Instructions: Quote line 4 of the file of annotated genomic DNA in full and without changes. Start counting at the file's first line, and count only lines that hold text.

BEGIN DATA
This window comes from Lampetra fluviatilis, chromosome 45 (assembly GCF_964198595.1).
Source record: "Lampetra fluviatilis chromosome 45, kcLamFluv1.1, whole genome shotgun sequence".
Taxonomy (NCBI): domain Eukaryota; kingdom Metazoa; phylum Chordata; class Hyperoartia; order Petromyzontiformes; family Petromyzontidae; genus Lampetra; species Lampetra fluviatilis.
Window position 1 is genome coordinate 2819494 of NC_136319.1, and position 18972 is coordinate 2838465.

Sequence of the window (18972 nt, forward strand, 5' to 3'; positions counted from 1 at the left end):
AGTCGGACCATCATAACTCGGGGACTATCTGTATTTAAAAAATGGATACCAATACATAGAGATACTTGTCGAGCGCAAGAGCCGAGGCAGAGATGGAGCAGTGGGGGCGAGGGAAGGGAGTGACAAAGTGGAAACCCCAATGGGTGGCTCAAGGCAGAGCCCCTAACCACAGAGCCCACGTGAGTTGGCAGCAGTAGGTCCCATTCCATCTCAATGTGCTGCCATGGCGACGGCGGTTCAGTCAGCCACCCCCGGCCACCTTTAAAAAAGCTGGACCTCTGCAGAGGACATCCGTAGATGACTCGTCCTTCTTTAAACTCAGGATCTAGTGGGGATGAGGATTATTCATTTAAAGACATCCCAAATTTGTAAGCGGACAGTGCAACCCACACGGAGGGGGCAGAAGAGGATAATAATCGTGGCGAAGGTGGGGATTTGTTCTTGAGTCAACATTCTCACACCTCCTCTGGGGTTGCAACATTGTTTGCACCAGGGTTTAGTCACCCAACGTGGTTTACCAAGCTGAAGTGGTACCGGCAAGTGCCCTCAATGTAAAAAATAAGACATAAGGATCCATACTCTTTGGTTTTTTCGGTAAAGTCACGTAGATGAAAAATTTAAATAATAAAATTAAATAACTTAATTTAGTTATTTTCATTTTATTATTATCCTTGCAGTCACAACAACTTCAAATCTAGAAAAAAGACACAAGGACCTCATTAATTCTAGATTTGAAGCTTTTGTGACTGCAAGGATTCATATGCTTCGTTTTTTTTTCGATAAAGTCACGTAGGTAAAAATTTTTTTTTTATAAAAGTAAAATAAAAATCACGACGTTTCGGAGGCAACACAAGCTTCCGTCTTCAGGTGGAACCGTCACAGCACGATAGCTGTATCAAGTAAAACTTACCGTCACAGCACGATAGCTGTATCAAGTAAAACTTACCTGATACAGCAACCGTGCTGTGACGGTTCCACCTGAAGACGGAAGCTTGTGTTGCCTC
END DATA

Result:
Window position 1 is genome coordinate 2819494 of NC_136319.1, and position 18972 is coordinate 2838465.